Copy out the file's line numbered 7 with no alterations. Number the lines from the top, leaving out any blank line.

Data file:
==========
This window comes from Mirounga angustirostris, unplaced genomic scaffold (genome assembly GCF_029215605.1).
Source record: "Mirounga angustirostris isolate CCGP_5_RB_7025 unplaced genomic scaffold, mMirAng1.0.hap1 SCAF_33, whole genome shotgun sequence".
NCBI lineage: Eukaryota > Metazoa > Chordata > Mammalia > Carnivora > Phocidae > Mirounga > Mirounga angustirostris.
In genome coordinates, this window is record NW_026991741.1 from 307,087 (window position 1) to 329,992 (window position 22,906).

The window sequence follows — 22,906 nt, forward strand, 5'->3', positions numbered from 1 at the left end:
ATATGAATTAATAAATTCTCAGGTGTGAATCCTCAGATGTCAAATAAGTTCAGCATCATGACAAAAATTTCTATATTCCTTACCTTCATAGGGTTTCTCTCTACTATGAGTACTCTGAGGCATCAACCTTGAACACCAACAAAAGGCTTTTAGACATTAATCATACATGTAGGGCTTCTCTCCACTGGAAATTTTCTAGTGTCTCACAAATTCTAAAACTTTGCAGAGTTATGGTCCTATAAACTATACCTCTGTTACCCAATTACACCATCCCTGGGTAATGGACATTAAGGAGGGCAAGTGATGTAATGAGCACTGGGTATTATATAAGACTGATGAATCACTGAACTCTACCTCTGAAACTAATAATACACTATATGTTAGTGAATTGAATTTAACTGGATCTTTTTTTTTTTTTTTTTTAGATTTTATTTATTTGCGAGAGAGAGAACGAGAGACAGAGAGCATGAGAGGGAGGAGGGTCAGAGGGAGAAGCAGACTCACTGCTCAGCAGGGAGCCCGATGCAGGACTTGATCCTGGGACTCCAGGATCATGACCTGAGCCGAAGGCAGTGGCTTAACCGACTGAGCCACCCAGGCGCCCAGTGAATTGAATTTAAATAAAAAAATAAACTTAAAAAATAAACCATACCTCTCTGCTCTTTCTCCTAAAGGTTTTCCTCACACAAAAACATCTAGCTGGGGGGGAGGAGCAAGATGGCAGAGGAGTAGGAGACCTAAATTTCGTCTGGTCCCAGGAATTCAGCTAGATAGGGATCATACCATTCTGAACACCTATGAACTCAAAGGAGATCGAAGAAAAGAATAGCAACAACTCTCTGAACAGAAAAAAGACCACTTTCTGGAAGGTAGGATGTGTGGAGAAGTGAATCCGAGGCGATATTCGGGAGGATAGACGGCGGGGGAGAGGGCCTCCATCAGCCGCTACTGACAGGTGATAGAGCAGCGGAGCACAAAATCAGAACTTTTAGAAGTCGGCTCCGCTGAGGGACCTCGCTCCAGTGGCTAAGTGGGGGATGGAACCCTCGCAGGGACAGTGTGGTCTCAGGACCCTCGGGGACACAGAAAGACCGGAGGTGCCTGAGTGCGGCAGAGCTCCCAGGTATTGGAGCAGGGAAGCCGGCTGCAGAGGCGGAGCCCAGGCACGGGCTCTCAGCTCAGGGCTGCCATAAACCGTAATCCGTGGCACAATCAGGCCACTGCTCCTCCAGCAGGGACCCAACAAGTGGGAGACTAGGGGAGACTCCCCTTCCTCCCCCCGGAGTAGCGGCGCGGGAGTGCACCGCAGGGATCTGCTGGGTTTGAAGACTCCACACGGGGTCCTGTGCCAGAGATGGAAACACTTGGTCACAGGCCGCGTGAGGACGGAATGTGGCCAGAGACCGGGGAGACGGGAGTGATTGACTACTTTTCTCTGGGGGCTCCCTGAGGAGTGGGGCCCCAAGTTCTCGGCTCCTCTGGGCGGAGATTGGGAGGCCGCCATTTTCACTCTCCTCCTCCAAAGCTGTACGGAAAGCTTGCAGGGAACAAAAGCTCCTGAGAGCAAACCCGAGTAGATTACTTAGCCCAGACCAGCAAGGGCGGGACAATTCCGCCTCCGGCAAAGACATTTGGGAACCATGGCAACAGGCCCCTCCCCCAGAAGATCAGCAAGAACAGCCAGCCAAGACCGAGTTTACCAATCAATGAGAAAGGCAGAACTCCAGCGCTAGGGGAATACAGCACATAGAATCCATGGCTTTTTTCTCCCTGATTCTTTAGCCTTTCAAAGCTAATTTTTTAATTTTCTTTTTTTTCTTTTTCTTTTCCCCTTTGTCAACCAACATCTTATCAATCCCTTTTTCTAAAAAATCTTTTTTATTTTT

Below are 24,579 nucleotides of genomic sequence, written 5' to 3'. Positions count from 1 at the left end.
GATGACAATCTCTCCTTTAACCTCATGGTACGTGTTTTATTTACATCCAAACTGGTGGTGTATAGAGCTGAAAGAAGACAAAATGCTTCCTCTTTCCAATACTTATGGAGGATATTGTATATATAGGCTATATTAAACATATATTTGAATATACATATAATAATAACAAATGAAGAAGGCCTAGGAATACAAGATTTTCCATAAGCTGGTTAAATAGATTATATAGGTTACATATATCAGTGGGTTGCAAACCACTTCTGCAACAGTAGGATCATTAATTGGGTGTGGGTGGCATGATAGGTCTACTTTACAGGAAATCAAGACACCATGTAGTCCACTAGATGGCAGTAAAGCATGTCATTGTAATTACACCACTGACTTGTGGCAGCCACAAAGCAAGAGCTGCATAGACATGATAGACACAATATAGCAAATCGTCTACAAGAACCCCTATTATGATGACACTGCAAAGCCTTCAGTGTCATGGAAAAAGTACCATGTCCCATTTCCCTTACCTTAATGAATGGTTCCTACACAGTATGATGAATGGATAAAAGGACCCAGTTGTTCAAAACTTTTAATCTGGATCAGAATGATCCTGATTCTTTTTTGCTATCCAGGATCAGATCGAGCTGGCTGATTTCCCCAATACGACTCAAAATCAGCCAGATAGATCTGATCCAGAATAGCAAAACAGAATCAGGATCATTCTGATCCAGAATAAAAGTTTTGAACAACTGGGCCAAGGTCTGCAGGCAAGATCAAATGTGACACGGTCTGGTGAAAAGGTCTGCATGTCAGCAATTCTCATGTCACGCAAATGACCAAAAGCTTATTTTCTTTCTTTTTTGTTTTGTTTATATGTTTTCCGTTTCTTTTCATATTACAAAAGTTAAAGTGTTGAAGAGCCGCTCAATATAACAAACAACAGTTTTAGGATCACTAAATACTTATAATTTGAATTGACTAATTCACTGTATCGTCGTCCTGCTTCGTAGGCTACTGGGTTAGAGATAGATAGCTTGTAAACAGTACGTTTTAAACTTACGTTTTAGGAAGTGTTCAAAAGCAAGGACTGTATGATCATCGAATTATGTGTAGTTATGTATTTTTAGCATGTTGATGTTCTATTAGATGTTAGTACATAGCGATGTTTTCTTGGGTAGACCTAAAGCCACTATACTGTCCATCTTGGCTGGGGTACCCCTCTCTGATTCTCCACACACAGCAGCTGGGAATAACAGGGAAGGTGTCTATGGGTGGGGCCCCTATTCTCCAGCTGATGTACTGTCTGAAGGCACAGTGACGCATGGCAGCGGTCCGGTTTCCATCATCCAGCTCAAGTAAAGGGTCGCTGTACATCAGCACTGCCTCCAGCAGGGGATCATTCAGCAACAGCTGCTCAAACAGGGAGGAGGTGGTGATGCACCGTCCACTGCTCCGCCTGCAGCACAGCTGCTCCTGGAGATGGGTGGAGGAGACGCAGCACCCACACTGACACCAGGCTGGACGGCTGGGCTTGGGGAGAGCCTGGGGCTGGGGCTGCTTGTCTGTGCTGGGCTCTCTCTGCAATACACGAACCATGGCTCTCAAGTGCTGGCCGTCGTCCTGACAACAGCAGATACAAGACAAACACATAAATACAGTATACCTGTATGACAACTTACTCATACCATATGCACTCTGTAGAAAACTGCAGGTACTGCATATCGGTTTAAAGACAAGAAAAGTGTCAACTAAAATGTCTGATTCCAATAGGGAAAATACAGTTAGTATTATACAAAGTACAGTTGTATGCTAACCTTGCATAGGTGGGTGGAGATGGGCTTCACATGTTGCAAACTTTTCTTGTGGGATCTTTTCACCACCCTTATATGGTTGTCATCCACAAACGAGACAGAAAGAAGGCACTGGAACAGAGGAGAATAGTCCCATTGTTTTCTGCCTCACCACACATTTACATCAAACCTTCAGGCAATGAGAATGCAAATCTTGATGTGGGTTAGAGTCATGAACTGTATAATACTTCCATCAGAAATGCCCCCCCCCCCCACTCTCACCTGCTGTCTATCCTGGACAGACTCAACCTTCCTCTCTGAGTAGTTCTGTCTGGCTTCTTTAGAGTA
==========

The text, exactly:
Below are 24,579 nucleotides of genomic sequence, written 5' to 3'. Positions count from 1 at the left end.